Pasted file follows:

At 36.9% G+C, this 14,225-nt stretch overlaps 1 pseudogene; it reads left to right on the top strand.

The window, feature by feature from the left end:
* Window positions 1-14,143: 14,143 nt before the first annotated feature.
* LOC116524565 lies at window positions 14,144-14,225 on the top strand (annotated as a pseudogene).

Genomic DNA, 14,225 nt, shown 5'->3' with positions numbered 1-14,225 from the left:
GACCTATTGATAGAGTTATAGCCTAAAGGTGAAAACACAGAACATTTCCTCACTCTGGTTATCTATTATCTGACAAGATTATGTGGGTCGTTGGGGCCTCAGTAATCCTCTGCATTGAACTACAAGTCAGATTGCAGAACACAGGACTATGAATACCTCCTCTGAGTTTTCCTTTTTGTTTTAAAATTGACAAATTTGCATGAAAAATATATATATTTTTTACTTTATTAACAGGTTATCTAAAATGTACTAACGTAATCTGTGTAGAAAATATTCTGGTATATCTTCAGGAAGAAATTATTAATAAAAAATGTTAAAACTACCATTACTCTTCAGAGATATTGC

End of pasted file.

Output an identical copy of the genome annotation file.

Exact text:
At 36.9% G+C, this 14,225-nt stretch overlaps 1 pseudogene; it reads left to right on the top strand.

The window, feature by feature from the left end:
* Window positions 1-14,143: 14,143 nt before the first annotated feature.
* LOC116524565 lies at window positions 14,144-14,225 on the top strand (annotated as a pseudogene).

Genomic DNA, 14,225 nt, shown 5'->3' with positions numbered 1-14,225 from the left:
GACCTATTGATAGAGTTATAGCCTAAAGGTGAAAACACAGAACATTTCCTCACTCTGGTTATCTATTATCTGACAAGATTATGTGGGTCGTTGGGGCCTCAGTAATCCTCTGCATTGAACTACAAGTCAGATTGCAGAACACAGGACTATGAATACCTCCTCTGAGTTTTCCTTTTTGTTTTAAAATTGACAAATTTGCATGAAAAATATATATATTTTTTACTTTATTAACAGGTTATCTAAAATGTACTAACGTAATCTGTGTAGAAAATATTCTGGTATATCTTCAGGAAGAAATTATTAATAAAAAATGTTAAAACTACCATTACTCTTCAGAGATATTGC